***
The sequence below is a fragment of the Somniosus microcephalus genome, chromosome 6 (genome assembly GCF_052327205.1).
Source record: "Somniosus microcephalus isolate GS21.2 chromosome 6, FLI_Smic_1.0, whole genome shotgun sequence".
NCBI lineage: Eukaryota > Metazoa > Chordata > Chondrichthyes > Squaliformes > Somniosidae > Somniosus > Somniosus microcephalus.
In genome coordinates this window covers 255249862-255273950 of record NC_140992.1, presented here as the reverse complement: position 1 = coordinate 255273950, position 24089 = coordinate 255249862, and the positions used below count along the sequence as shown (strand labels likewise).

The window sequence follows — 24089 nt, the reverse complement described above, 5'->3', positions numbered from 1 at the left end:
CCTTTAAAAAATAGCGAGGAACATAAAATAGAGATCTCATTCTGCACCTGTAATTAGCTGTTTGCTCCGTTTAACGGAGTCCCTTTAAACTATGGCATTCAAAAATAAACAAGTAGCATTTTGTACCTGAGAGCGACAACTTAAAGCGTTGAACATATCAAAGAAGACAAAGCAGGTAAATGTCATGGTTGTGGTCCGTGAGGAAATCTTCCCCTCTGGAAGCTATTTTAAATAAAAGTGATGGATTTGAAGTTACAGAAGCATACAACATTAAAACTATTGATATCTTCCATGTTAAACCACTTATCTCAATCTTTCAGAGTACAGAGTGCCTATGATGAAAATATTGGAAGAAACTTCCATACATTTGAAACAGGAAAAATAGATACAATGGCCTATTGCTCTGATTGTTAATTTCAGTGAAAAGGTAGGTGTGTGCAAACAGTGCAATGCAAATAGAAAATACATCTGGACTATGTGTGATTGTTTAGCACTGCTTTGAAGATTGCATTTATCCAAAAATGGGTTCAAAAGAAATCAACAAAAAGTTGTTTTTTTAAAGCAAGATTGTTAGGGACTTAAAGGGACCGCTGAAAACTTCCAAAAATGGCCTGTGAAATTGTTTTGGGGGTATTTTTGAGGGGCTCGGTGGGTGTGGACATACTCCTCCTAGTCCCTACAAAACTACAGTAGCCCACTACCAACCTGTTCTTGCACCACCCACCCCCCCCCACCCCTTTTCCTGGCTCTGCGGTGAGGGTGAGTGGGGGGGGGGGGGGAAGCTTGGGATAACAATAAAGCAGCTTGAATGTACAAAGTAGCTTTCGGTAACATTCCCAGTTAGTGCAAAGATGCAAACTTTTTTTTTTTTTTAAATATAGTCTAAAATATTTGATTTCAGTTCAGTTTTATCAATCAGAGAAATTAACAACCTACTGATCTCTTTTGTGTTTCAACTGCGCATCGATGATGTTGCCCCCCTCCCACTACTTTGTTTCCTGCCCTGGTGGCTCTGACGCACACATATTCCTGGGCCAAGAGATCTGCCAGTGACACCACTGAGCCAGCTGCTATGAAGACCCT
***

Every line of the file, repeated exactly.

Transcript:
The sequence below is a fragment of the Somniosus microcephalus genome, chromosome 6 (genome assembly GCF_052327205.1).
Source record: "Somniosus microcephalus isolate GS21.2 chromosome 6, FLI_Smic_1.0, whole genome shotgun sequence".
NCBI lineage: Eukaryota > Metazoa > Chordata > Chondrichthyes > Squaliformes > Somniosidae > Somniosus > Somniosus microcephalus.
In genome coordinates this window covers 255249862-255273950 of record NC_140992.1, presented here as the reverse complement: position 1 = coordinate 255273950, position 24089 = coordinate 255249862, and the positions used below count along the sequence as shown (strand labels likewise).

The window sequence follows — 24089 nt, the reverse complement described above, 5'->3', positions numbered from 1 at the left end:
CCTTTAAAAAATAGCGAGGAACATAAAATAGAGATCTCATTCTGCACCTGTAATTAGCTGTTTGCTCCGTTTAACGGAGTCCCTTTAAACTATGGCATTCAAAAATAAACAAGTAGCATTTTGTACCTGAGAGCGACAACTTAAAGCGTTGAACATATCAAAGAAGACAAAGCAGGTAAATGTCATGGTTGTGGTCCGTGAGGAAATCTTCCCCTCTGGAAGCTATTTTAAATAAAAGTGATGGATTTGAAGTTACAGAAGCATACAACATTAAAACTATTGATATCTTCCATGTTAAACCACTTATCTCAATCTTTCAGAGTACAGAGTGCCTATGATGAAAATATTGGAAGAAACTTCCATACATTTGAAACAGGAAAAATAGATACAATGGCCTATTGCTCTGATTGTTAATTTCAGTGAAAAGGTAGGTGTGTGCAAACAGTGCAATGCAAATAGAAAATACATCTGGACTATGTGTGATTGTTTAGCACTGCTTTGAAGATTGCATTTATCCAAAAATGGGTTCAAAAGAAATCAACAAAAAGTTGTTTTTTTAAAGCAAGATTGTTAGGGACTTAAAGGGACCGCTGAAAACTTCCAAAAATGGCCTGTGAAATTGTTTTGGGGGTATTTTTGAGGGGCTCGGTGGGTGTGGACATACTCCTCCTAGTCCCTACAAAACTACAGTAGCCCACTACCAACCTGTTCTTGCACCACCCACCCCCCCCCACCCCTTTTCCTGGCTCTGCGGTGAGGGTGAGTGGGGGGGGGGGGGGAAGCTTGGGATAACAATAAAGCAGCTTGAATGTACAAAGTAGCTTTCGGTAACATTCCCAGTTAGTGCAAAGATGCAAACTTTTTTTTTTTTTTAAATATAGTCTAAAATATTTGATTTCAGTTCAGTTTTATCAATCAGAGAAATTAACAACCTACTGATCTCTTTTGTGTTTCAACTGCGCATCGATGATGTTGCCCCCCTCCCACTACTTTGTTTCCTGCCCTGGTGGCTCTGACGCACACATATTCCTGGGCCAAGAGATCTGCCAGTGACACCACTGAGCCAGCTGCTATGAAGACCCT